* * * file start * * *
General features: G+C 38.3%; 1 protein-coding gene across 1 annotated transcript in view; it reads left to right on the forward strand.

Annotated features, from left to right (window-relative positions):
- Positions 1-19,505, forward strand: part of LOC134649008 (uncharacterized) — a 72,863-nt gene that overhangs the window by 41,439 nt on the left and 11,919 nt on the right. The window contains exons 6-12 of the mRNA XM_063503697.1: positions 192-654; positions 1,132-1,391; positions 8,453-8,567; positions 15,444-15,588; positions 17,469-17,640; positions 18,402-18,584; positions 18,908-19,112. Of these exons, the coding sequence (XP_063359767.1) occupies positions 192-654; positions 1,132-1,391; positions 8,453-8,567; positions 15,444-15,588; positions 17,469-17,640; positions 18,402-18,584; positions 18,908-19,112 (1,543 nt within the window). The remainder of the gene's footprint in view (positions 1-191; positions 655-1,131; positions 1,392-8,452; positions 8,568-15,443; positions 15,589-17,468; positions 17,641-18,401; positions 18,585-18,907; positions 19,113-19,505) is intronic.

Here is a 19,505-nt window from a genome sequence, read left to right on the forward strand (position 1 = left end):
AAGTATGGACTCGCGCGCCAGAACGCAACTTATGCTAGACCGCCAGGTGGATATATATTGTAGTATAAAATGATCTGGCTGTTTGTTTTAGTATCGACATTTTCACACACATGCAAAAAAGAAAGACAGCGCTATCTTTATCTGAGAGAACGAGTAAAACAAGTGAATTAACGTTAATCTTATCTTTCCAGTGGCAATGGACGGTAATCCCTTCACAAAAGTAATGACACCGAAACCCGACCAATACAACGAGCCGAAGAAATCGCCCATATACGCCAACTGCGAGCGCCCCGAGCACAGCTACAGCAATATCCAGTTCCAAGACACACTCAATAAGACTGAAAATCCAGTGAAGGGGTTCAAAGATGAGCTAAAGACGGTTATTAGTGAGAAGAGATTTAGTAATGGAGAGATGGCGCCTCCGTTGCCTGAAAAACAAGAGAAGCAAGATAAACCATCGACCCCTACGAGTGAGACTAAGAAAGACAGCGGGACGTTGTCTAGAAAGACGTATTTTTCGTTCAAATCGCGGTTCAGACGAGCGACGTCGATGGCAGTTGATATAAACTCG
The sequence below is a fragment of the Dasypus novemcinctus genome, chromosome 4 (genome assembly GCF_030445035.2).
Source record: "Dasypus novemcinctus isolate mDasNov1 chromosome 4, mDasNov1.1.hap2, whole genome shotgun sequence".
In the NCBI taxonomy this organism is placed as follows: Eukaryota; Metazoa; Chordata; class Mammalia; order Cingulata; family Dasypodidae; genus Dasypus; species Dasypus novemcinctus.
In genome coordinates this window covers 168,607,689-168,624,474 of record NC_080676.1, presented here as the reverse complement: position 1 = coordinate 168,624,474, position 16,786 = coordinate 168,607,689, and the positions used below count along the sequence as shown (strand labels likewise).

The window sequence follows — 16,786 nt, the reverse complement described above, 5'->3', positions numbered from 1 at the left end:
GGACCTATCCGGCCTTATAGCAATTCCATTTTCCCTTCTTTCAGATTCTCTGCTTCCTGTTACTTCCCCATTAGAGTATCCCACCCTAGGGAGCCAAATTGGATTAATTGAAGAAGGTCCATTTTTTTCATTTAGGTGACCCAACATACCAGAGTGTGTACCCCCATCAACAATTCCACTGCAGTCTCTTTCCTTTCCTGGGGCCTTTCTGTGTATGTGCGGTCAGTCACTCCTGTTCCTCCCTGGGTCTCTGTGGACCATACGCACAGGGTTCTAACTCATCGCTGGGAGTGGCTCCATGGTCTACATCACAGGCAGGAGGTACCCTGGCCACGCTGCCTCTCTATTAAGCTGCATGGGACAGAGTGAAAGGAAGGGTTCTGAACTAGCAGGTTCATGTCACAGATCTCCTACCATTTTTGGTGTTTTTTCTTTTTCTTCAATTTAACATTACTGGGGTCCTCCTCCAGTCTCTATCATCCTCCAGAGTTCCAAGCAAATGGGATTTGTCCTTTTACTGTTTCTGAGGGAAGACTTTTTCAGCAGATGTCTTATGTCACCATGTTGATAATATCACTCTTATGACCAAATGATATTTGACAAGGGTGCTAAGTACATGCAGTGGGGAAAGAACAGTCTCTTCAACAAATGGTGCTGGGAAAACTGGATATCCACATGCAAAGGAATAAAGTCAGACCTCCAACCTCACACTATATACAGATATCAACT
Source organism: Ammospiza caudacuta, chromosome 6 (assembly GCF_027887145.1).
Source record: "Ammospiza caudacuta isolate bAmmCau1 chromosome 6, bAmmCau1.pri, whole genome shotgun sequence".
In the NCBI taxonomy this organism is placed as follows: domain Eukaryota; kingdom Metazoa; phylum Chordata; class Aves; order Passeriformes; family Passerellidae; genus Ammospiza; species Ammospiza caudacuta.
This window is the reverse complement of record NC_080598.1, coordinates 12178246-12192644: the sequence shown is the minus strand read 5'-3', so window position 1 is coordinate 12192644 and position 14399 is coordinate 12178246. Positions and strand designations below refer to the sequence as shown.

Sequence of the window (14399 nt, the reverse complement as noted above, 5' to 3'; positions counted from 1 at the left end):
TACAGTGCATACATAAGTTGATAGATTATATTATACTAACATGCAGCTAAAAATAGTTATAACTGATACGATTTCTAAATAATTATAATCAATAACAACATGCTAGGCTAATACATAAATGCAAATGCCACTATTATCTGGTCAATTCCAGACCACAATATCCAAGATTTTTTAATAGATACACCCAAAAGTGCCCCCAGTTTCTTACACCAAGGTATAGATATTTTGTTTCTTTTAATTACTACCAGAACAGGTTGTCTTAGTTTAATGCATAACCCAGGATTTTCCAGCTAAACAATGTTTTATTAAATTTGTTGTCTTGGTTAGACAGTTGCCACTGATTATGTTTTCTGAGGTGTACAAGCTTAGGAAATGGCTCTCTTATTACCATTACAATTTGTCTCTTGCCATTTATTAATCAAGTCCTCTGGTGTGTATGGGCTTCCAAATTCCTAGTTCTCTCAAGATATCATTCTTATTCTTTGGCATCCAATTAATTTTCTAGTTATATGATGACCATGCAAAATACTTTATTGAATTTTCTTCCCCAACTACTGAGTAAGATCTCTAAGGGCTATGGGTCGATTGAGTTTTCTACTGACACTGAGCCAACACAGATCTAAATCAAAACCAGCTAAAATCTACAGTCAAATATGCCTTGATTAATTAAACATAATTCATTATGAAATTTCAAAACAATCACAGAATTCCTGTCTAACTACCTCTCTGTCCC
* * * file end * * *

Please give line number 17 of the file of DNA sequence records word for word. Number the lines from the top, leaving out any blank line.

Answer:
TACAGTGCATACATAAGTTGATAGATTATATTATACTAACATGCAGCTAAAAATAGTTATAACTGATACGATTTCTAAATAATTATAATCAATAACAACATGCTAGGCTAATACATAAATGCAAATGCCACTATTATCTGGTCAATTCCAGACCACAATATCCAAGATTTTTTAATAGATACACCCAAAAGTGCCCCCAGTTTCTTACACCAAGGTATAGATATTTTGTTTCTTTTAATTACTACCAGAACAGGTTGTCTTAGTTTAATGCATAACCCAGGATTTTCCAGCTAAACAATGTTTTATTAAATTTGTTGTCTTGGTTAGACAGTTGCCACTGATTATGTTTTCTGAGGTGTACAAGCTTAGGAAATGGCTCTCTTATTACCATTACAATTTGTCTCTTGCCATTTATTAATCAAGTCCTCTGGTGTGTATGGGCTTCCAAATTCCTAGTTCTCTCAAGATATCATTCTTATTCTTTGGCATCCAATTAATTTTCTAGTTATATGATGACCATGCAAAATACTTTATTGAATTTTCTTCCCCAACTACTGAGTAAGATCTCTAAGGGCTATGGGTCGATTGAGTTTTCTACTGACACTGAGCCAACACAGATCTAAATCAAAACCAGCTAAAATCTACAGTCAAATATGCCTTGATTAATTAAACATAATTCATTATGAAATTTCAAAACAATCACAGAATTCCTGTCTAACTACCTCTCTGTCCC